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Discussion Starter #1
Hi there. That's my first post here and accept my apologies if that has been answered before, but I couldn't find the answers to my questions.
First thing first I have zero experience in any sort of woodworking. But I' pretty advanced in watching almost every Youtube video on the topic :)
Now, I'm planning as a hobby to make a couple of electric bass guitars for my personal use and for fun. I can imagine I will need the router for 4 tasks only. It will hardly be used for anything else.
1. Cutting the body contours with a template (firstly roughly cutting it with a jigsaw)
2. Create the bevelled edges
3. Cut the pickups and neck cavities (I reckon a plunge router is a must here?)
4. Use it on a router sled to flatten the slabs of wood I'm gonna use for the body.

The first type of wood I have in mind is Swamp Kauri (~30 000 years old). According to the guy that sold the wood, it is not a very hardwood and is easy to work with. As that's a bit rarer and expensive wood I may first try with something cheaper to master my skills a bit :)

So my questions are. Should I go after a 1/2" model or 1/4" will suffice? Is it a good idea to use a plunge router on a router sled?
Again, that's just a hobby and I'm trying to minimise the costs as much as possible, so I'm looking at the lower price end. I have a couple of models in mind, but I can't post links here still. They are the cheapest Ryoby 1/2" model (Ryobi 1600W Plunge Router) and the cheapest B&D and Bosh 1/4" models (Black+Decker Router 1200 Watt and Bosch 1200 Watt Router 1200 Watt Green).

Any other recommendations? Am I missing anything I should ask/concider?
 

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Hey, Nick; welcome! Just a suggestion, but you might want to do some skill building projects before doing the guitars. Maybe make some small boxes or/and a breadboard or three?
Lots of YouTube vids on those items.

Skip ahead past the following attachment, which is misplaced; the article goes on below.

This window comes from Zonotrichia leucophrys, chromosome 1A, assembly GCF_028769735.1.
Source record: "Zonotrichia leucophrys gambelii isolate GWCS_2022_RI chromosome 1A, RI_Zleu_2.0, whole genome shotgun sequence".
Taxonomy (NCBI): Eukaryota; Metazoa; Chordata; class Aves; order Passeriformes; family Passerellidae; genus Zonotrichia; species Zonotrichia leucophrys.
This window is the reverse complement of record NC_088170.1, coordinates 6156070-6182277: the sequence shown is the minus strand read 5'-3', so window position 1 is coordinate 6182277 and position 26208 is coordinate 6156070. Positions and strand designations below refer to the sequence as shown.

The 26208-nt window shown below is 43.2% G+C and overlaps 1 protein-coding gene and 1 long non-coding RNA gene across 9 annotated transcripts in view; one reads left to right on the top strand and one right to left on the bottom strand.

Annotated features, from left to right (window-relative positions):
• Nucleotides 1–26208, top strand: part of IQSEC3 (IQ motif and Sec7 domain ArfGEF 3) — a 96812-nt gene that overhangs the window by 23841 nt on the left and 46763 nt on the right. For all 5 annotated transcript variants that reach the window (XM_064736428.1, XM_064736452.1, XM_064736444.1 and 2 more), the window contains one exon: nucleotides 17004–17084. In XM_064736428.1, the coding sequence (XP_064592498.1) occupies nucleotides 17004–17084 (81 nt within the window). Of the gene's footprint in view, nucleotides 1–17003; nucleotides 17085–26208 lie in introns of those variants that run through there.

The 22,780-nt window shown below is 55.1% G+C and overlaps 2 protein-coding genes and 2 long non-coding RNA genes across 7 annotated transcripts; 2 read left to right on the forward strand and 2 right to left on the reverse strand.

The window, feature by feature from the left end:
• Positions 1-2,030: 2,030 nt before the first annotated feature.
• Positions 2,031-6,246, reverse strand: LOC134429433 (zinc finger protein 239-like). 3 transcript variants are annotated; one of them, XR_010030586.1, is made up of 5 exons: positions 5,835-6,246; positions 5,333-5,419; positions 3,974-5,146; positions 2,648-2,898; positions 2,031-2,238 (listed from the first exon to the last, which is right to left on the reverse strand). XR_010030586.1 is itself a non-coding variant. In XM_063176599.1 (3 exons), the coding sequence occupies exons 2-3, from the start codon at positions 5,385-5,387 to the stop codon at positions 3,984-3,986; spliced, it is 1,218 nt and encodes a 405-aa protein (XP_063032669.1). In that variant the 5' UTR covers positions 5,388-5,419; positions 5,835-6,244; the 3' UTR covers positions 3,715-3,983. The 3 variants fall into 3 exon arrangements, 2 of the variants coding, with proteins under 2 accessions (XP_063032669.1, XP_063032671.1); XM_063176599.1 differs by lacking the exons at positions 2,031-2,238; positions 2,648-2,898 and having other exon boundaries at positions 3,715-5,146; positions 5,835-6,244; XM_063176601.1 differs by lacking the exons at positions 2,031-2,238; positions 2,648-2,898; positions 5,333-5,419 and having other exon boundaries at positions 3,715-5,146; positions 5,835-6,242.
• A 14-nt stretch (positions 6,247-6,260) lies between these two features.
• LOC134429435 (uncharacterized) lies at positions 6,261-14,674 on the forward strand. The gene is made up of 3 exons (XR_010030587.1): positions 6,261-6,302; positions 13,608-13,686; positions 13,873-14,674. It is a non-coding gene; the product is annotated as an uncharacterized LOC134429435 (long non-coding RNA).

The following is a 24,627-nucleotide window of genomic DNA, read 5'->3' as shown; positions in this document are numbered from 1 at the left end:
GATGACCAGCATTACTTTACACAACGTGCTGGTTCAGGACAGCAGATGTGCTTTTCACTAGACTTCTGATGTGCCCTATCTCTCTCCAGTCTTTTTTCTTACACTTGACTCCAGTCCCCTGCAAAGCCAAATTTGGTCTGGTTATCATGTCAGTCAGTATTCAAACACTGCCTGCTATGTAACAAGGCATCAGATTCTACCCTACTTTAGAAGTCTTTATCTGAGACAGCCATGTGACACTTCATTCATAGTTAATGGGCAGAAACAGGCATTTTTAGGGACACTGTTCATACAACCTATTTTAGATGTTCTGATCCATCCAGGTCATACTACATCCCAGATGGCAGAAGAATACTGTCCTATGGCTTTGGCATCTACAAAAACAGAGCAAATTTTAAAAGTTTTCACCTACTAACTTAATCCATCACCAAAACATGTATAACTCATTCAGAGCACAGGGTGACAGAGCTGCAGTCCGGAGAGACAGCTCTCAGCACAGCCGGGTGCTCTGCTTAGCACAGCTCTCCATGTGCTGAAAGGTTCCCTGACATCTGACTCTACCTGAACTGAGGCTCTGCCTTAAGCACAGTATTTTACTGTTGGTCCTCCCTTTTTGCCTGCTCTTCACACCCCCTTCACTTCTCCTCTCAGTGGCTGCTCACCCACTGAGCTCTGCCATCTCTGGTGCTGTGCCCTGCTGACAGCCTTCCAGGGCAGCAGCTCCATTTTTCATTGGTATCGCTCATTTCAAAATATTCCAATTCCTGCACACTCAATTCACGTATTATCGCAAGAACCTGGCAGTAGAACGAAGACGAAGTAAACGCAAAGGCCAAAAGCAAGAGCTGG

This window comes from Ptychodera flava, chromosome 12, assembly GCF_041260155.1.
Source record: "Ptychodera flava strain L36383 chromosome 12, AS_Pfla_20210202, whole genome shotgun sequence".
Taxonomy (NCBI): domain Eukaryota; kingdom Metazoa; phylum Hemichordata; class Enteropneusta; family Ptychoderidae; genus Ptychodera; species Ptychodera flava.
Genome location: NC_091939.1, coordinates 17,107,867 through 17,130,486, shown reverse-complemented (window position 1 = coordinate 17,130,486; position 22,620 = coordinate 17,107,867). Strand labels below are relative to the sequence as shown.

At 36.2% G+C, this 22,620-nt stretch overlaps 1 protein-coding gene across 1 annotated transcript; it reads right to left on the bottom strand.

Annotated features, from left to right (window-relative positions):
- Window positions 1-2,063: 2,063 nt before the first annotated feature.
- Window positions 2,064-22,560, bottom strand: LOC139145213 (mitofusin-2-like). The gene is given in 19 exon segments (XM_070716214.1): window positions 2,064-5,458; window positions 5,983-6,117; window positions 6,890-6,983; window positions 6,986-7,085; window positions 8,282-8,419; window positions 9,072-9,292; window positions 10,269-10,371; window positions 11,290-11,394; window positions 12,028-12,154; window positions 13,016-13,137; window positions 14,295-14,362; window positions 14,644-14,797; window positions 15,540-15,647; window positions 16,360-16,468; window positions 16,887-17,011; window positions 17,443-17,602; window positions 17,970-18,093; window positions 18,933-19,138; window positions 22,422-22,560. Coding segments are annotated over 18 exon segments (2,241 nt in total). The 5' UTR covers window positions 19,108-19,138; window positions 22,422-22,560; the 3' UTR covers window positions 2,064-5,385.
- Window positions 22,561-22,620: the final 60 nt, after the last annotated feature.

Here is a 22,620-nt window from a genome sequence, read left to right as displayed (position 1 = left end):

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Discussion Starter #4
Thanks, guys!
The combo router looks great, but it's above the budget. Moreover, I'm limited in my choice to what's available here in New Zealand, which is usually not much :)
And yes, I'm definitely starting practising on something else, rather than the actual guitar.
 

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Discussion Starter #7 (Edited)
How thick is the guitar body? A 1/4" router wont cut much more than an inch thick.
A 1/2" router can cut almost 2"
Just measured my guitar. 43 mm (~1.7"). That's the total thickness and the router will be used to trim the body around a template. I will first cut the body 1-3 mm bigger than the template with a jigsaw, so there's not gonna be a lot of material to be removed. The cavities are about half that deep: ~20 mm (0.8"), but probably less. The biggest cavity is the neck pocket: 2.5" x 3.875" x 0.625" deep. What I have seen on various forums and Youtubes is that majority of people use drill press + forstner bit for the cavities to remove the bulk of the material first.
 

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I would go with a used 1/2" from eBay or Craigslist (if you have Craigslist) and I would find a cabinet shop or someone that has a thickness planer or a good bandsaw to get the wood down to where you need it. It doesn't sound like the kind of wood that you want to be using something as crude as a router on. If you were doing a huge slab then the sled idea would be fine. It would be fine because there really isn't any practice way ( for a hobbyist) of flattening a huge board. I'm sure that you want the best job that you can do and to get it you really shouldn't depend on a router to do the complete job.
 

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For flattening, you can do something very simple. Below is a pix of a variation on an exact width dado jig. With the opening a bit larger than the flattening bit, and side rails that hold your router fairly snug, but still able to slide freely, it will work for flattening. Pix of half inch shank bit is the type to use for flattening.

Been a very long time since I had anything to do with guitars, but I know that whatever the body is made of, you will need to make the neck of something like hard maple. The forces when you tune the strings will warp most softer woods.
 

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Discussion Starter #13
Hey Tom. Thank for the advice. It took me 1-2 Youtube videos to find out what the exact width dado jig does :) Does it have any advantages over a router sled for flattening?

Regarding the neck, I'm gonna cheat a bit here. I'm still not confident enough to make my own so for the first project, I'm using an ebay piece or probably one of the few I have laying around. But, yes, I reckon making the neck will be much more fun, so definitely I'm gonna try one with another project. And definitely maple (+ rosewood or mahogany for the fretboard).

Cheers!
 
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